- The Washington Times - Monday, January 28, 2019

A Brooklyn psychotherapist who says he has helped men overcome same-sex attraction is suing New York City over its ban on gay conversion therapy, saying the city’s prohibition is too broad and violates his religious liberty.

David Schwartz has been a professional counselor for 40 years. He is also an Orthodox Jew who says some of his clients — also Orthodox Jews — have been helped by him to resist sexual desires they find incongruent with their faith.

The city’s year-old ban applies to adult and adolescent patients, and calls for a $1,000 fine for a first violation, $5,000 for a second and $10,000 for each subsequent violation. On Friday, New York Gov. Andrew Cuomo signed into law a state ban that applies only to adolescents.

Attorneys from the Alliance Defending Freedom, a conservative Christian nonprofit that advocates religious freedom, filed a lawsuit Wednesday on Mr. Schwartz’s behalf in the U.S. Eastern District Court of New York.

“Dr. Schwartz fears that he may be the target of an enforcement action under the newly enacted Counseling Censorship Law,” the lawsuit states. “This knowledge in turn inevitably chills what should be a free and unfettered confidential conversation between psychotherapist and patient concerning deeply personal feelings and decisions, where candor is crucial.”

The city’s ban defines conversion therapy as “any services, offered or provided to consumers for a fee, that seek to change a person’s sexual orientation or seek to change a person’s gender identity to conform to the sex of such individual that was recorded at birth.”

Fifteen states ban conversion therapy, with most of them barring the practice on children, according to the Human Rights Campaign. Several cities and counties also ban the practice, which has existed since at least the 19th century to supposedly “cure” gay people of same-sex desires.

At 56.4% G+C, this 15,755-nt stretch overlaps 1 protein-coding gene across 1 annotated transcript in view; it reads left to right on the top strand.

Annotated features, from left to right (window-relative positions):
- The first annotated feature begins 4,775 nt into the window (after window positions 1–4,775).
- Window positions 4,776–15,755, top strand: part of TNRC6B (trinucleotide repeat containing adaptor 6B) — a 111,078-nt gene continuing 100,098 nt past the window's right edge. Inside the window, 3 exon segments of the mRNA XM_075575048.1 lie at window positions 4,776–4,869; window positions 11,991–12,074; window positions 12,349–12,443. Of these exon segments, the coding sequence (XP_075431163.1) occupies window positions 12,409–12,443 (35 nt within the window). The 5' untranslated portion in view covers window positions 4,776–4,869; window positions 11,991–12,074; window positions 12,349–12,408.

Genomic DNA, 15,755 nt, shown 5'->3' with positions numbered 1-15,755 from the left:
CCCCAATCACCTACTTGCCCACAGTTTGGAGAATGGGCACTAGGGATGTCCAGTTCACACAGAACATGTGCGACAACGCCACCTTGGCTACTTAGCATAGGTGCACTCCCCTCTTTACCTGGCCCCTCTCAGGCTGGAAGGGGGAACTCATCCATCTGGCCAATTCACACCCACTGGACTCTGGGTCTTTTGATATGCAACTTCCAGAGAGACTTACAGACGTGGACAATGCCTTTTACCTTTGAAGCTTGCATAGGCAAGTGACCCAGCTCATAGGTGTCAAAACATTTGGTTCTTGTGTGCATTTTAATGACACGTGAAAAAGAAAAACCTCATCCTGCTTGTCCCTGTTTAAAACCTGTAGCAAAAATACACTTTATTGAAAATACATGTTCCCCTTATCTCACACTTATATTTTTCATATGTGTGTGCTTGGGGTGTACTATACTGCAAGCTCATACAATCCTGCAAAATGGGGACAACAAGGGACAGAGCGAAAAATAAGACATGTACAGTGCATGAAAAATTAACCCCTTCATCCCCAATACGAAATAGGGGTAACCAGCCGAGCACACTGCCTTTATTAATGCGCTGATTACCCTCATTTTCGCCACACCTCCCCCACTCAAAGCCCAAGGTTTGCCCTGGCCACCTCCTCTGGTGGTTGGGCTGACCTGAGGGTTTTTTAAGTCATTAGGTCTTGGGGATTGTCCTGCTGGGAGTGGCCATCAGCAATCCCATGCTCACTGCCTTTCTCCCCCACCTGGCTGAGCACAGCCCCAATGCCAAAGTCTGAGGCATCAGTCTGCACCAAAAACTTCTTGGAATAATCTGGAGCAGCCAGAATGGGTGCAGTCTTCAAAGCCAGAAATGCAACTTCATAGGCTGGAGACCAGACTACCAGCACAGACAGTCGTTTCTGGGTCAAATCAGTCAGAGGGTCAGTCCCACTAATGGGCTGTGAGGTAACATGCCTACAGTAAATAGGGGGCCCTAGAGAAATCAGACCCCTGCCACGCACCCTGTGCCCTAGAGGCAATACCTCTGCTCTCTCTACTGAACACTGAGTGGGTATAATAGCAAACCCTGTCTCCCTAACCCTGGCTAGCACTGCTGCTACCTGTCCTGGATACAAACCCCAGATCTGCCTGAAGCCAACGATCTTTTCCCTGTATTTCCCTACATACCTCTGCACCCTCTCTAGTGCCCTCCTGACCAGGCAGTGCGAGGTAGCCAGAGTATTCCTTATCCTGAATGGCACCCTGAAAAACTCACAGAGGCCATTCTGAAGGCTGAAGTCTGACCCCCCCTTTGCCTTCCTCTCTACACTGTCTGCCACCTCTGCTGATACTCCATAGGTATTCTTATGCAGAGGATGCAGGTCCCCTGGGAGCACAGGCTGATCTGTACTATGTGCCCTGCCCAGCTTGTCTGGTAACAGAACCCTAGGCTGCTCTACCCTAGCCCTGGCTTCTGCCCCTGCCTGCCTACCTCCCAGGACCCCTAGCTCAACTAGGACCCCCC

Critics of conversion therapy say practitioners not only seek to treat an ailment that doesn’t exist (homosexuality was delisted as a mental illness by the American Psychiatric Association in 1973) but actually leads to bizarre “treatments.”

Mr. Schwartz’s lead attorney, Roger Brooks, says his client isn’t practicing conversion therapy “with its strange regimens.” Mr. Brooks said the psychotherapist simply talks with clients, and the desire to experience sexual attraction to an individual of the opposite sex can often arise.

“It’s a very straightforward claim,” Mr. Brooks said in a phone interview. “The government has no right to enter the psychotherapist’s office and forbid a private conversation between two consenting adults.”

According to the lawsuit, clients freely walk into Mr. Schwartz’s office and express the wish to have spouses, raise children and live lives consistent with their interpretation of Torah teachings. Mr. Schwartz doesn’t advertise and often gets referrals from rabbis.

While Mr. Schwartz has yet to be fined, he has been fearful of punitive actions. His lawsuit seeks an injunction against the city’s Department of Consumer Affairs Commissioner Lorelei Salas, whose agency warned that “anonymous informants” were being recruited to report on conversion therapists.

Clinton Anderson, director of the American Psychological Association’s Office on Sexual Orientation and Gender Diversity, said the clinical community opposes conversion therapies because a “religious framework” often supersedes a scientific understanding of human sexuality and prevents a person from being able to “explore truly what is right for them.”

“If a person, as a private person, has a religious person [who] wants to talk with someone and very directly help them to stay and live with consistency [to] the religion that they share, that’s entirely protected under the Constitution,” Mr. Anderson said in a phone interview. “But if that person is a licensed psychotherapist or psychologist or counselor and they’re licensed by the state, the state does have the appropriate role in making [sure] that the services they’re providing are not biased and not deceptive.”

Conversion therapy proponents argue that prohibitions amount to a violation of religious liberty and a therapist’s right to practice their profession.

• Christopher Vondracek can be reached at cvondracek@washingtontimes.com.

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